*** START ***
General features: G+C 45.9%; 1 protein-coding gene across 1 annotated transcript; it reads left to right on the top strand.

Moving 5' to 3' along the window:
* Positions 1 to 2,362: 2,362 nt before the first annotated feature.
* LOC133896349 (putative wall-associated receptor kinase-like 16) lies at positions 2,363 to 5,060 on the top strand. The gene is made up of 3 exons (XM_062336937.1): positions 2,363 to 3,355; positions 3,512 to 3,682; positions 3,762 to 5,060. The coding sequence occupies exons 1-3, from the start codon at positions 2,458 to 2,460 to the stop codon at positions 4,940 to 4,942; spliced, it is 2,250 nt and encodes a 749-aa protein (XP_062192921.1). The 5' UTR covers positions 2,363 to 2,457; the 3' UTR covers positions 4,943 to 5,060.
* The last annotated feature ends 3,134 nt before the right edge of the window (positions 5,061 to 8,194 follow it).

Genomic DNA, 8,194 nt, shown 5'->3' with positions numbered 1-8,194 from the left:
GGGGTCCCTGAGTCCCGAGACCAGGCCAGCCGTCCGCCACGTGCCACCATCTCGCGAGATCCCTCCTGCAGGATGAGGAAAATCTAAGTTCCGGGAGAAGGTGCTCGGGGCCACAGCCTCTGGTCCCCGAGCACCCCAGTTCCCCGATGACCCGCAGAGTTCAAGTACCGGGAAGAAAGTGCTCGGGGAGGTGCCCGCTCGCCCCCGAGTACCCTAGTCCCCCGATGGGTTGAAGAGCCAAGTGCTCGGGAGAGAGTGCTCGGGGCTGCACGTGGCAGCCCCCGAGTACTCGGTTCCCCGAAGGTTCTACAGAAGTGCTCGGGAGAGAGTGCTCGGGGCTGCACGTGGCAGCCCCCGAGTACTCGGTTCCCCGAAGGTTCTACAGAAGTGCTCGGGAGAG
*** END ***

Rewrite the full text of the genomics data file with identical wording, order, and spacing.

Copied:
General features: G+C 45.9%; 1 protein-coding gene across 1 annotated transcript; it reads left to right on the top strand.

Moving 5' to 3' along the window:
* Positions 1 to 2,362: 2,362 nt before the first annotated feature.
* LOC133896349 (putative wall-associated receptor kinase-like 16) lies at positions 2,363 to 5,060 on the top strand. The gene is made up of 3 exons (XM_062336937.1): positions 2,363 to 3,355; positions 3,512 to 3,682; positions 3,762 to 5,060. The coding sequence occupies exons 1-3, from the start codon at positions 2,458 to 2,460 to the stop codon at positions 4,940 to 4,942; spliced, it is 2,250 nt and encodes a 749-aa protein (XP_062192921.1). The 5' UTR covers positions 2,363 to 2,457; the 3' UTR covers positions 4,943 to 5,060.
* The last annotated feature ends 3,134 nt before the right edge of the window (positions 5,061 to 8,194 follow it).

Genomic DNA, 8,194 nt, shown 5'->3' with positions numbered 1-8,194 from the left:
GGGGTCCCTGAGTCCCGAGACCAGGCCAGCCGTCCGCCACGTGCCACCATCTCGCGAGATCCCTCCTGCAGGATGAGGAAAATCTAAGTTCCGGGAGAAGGTGCTCGGGGCCACAGCCTCTGGTCCCCGAGCACCCCAGTTCCCCGATGACCCGCAGAGTTCAAGTACCGGGAAGAAAGTGCTCGGGGAGGTGCCCGCTCGCCCCCGAGTACCCTAGTCCCCCGATGGGTTGAAGAGCCAAGTGCTCGGGAGAGAGTGCTCGGGGCTGCACGTGGCAGCCCCCGAGTACTCGGTTCCCCGAAGGTTCTACAGAAGTGCTCGGGAGAGAGTGCTCGGGGCTGCACGTGGCAGCCCCCGAGTACTCGGTTCCCCGAAGGTTCTACAGAAGTGCTCGGGAGAG